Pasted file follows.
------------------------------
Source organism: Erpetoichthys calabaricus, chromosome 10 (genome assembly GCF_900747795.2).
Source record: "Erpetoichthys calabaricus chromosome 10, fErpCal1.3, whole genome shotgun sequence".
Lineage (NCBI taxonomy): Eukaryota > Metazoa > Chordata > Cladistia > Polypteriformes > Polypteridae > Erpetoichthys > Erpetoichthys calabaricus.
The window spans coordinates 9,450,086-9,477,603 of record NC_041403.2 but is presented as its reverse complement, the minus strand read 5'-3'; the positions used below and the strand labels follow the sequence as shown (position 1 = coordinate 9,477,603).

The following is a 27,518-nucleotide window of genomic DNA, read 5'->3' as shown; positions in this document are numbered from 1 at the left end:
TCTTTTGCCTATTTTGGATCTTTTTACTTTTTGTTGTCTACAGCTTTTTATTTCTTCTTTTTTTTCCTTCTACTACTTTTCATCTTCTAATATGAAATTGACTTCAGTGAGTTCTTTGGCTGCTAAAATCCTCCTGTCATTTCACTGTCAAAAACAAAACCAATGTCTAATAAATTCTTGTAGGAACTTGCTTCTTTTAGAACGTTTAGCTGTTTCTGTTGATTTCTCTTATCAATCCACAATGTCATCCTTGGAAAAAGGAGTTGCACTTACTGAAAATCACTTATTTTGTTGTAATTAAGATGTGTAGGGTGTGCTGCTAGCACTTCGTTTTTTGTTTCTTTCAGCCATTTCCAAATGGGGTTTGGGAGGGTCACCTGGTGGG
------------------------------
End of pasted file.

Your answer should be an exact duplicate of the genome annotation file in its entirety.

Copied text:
Source organism: Erpetoichthys calabaricus, chromosome 10 (genome assembly GCF_900747795.2).
Source record: "Erpetoichthys calabaricus chromosome 10, fErpCal1.3, whole genome shotgun sequence".
Lineage (NCBI taxonomy): Eukaryota > Metazoa > Chordata > Cladistia > Polypteriformes > Polypteridae > Erpetoichthys > Erpetoichthys calabaricus.
The window spans coordinates 9,450,086-9,477,603 of record NC_041403.2 but is presented as its reverse complement, the minus strand read 5'-3'; the positions used below and the strand labels follow the sequence as shown (position 1 = coordinate 9,477,603).

The following is a 27,518-nucleotide window of genomic DNA, read 5'->3' as shown; positions in this document are numbered from 1 at the left end:
TCTTTTGCCTATTTTGGATCTTTTTACTTTTTGTTGTCTACAGCTTTTTATTTCTTCTTTTTTTTCCTTCTACTACTTTTCATCTTCTAATATGAAATTGACTTCAGTGAGTTCTTTGGCTGCTAAAATCCTCCTGTCATTTCACTGTCAAAAACAAAACCAATGTCTAATAAATTCTTGTAGGAACTTGCTTCTTTTAGAACGTTTAGCTGTTTCTGTTGATTTCTCTTATCAATCCACAATGTCATCCTTGGAAAAAGGAGTTGCACTTACTGAAAATCACTTATTTTGTTGTAATTAAGATGTGTAGGGTGTGCTGCTAGCACTTCGTTTTTTGTTTCTTTCAGCCATTTCCAAATGGGGTTTGGGAGGGTCACCTGGTGGG